U.S. equities were slightly higher, achieving more record highs, courtesy of strength in the technology and energy sectors. Crude oil prices rallied on turmoil in the Middle East amid a corruption crackdown in Saudi Arabia, while Broadcom’s unsolicited $105 billion takeover proposal for Qualcomm, and a chip deal between Dow member Intel and AMD, gave techs a boost. Treasury yields and the U.S. dollar were a tad lower amid a dormant economic calendar, while gold was higher.
The Dow Jones Industrial Average (DJIA) rose 9 points to 23,548, the S&P 500 Index advanced 3 points (0.1%) to 2,591, and the Nasdaq Composite increased 22 points (0.3%) to 6,786. In moderately heavy volume, 852 million shares were traded on the NYSE and 2.2 billion shares changed hands on the Nasdaq. WTI crude oil jumped $1.71 to $57.35 per barrel and wholesale gasoline gained $0.04 to $1.83 per gallon. Elsewhere, the Bloomberg gold spot price was $11.53 higher at $1,281.44 per ounce, and the Dollar Index—a comparison of the U.S. dollar to six major world currencies—was 0.2% lower at 94.75.
Treasuries finished higher amid a dormant economic calendar, as the yield on the 2-year note was flat at 1.61%, while the yields on the 10-year note and the 30-year bond dipped by 1 basis point to 2.32% and 2.80%, respectively.
The yield curve flattened and the U.S. dollar was little changed last week as the markets assessed the likelihood of a December rate hike by the Fed and President Trump’s pick of Fed Governor Jay Powell as the next Chairman of the Central Bank. Also, global economic data continues to paint a positive picture and tax reform remains a source of uncertainty in the wake of last week’s House bill.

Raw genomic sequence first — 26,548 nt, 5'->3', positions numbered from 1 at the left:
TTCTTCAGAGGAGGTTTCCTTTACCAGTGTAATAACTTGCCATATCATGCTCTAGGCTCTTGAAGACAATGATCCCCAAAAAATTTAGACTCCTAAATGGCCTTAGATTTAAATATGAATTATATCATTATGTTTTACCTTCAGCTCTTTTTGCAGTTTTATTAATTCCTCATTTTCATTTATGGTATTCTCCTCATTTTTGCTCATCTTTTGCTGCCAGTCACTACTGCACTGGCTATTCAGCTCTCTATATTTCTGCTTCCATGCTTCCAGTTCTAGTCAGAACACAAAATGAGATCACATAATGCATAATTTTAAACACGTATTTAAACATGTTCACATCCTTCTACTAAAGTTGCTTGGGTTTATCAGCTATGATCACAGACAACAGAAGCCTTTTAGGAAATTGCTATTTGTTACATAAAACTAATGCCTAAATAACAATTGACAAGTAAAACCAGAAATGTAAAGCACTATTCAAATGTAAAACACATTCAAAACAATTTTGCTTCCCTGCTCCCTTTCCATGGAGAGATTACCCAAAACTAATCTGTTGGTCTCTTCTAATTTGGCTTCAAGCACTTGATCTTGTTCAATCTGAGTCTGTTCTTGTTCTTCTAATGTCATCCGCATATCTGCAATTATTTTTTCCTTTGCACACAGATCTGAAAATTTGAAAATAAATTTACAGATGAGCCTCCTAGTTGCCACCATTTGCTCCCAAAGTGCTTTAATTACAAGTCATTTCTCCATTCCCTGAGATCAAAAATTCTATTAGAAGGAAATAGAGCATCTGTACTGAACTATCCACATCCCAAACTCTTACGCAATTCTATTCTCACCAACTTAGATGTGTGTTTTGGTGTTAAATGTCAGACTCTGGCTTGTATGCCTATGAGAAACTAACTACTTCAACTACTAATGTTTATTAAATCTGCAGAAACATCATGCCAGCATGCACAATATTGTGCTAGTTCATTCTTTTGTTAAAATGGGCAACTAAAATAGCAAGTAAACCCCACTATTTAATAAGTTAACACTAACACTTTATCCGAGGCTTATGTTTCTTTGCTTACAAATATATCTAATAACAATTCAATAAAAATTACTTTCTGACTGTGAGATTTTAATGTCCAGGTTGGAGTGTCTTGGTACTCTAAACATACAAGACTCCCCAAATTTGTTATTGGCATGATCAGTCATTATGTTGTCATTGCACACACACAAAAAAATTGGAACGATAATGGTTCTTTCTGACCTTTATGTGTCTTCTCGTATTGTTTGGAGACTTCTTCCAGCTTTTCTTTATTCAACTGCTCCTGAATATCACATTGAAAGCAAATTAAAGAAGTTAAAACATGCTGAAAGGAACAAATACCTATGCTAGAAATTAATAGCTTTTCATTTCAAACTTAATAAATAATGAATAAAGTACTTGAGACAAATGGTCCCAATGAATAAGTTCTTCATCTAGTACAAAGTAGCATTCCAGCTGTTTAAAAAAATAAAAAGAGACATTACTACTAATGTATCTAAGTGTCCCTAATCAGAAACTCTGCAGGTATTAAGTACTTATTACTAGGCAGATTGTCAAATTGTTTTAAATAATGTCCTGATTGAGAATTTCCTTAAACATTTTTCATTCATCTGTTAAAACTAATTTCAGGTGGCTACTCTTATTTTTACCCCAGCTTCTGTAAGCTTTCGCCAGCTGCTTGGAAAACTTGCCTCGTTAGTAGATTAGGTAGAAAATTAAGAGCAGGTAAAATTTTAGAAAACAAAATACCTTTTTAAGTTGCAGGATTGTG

The week’s relatively light economic calendar will get moving tomorrow with the release of the JOLTS Job Openings report, with the measure of unmet demand for labor forecasted to show 6.1 million jobs were available to be filled during September, matching that seen in August, while in the final hour of trading consumer credit will be reported, with consumer borrowing for September expected to have increased to $17.8 billion from the $13.1 billion registered in August.
Schwab Center for Financial Research – Market Analysis Group
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